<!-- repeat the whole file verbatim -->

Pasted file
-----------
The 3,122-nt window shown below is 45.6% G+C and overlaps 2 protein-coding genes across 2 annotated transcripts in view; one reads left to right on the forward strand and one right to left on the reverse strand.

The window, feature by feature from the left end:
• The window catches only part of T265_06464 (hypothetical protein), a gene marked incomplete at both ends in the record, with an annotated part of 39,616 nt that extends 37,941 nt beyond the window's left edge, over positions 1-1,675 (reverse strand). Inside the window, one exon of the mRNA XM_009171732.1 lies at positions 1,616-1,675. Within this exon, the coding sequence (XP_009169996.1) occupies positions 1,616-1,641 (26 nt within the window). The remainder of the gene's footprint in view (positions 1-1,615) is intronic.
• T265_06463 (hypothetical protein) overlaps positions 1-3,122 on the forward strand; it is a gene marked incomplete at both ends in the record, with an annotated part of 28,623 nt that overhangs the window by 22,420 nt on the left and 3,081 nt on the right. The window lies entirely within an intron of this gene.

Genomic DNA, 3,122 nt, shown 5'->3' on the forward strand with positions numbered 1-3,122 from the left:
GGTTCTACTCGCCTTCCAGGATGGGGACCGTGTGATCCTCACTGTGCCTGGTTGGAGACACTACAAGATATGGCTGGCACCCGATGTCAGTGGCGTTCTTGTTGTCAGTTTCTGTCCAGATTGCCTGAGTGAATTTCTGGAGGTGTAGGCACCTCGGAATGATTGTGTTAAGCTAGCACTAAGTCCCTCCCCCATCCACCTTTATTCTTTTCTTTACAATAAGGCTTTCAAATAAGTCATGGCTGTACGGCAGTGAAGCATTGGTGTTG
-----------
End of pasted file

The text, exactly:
The 3,122-nt window shown below is 45.6% G+C and overlaps 2 protein-coding genes across 2 annotated transcripts in view; one reads left to right on the forward strand and one right to left on the reverse strand.

The window, feature by feature from the left end:
• The window catches only part of T265_06464 (hypothetical protein), a gene marked incomplete at both ends in the record, with an annotated part of 39,616 nt that extends 37,941 nt beyond the window's left edge, over positions 1-1,675 (reverse strand). Inside the window, one exon of the mRNA XM_009171732.1 lies at positions 1,616-1,675. Within this exon, the coding sequence (XP_009169996.1) occupies positions 1,616-1,641 (26 nt within the window). The remainder of the gene's footprint in view (positions 1-1,615) is intronic.
• T265_06463 (hypothetical protein) overlaps positions 1-3,122 on the forward strand; it is a gene marked incomplete at both ends in the record, with an annotated part of 28,623 nt that overhangs the window by 22,420 nt on the left and 3,081 nt on the right. The window lies entirely within an intron of this gene.

Genomic DNA, 3,122 nt, shown 5'->3' on the forward strand with positions numbered 1-3,122 from the left:
GGTTCTACTCGCCTTCCAGGATGGGGACCGTGTGATCCTCACTGTGCCTGGTTGGAGACACTACAAGATATGGCTGGCACCCGATGTCAGTGGCGTTCTTGTTGTCAGTTTCTGTCCAGATTGCCTGAGTGAATTTCTGGAGGTGTAGGCACCTCGGAATGATTGTGTTAAGCTAGCACTAAGTCCCTCCCCCATCCACCTTTATTCTTTTCTTTACAATAAGGCTTTCAAATAAGTCATGGCTGTACGGCAGTGAAGCATTGGTGTTG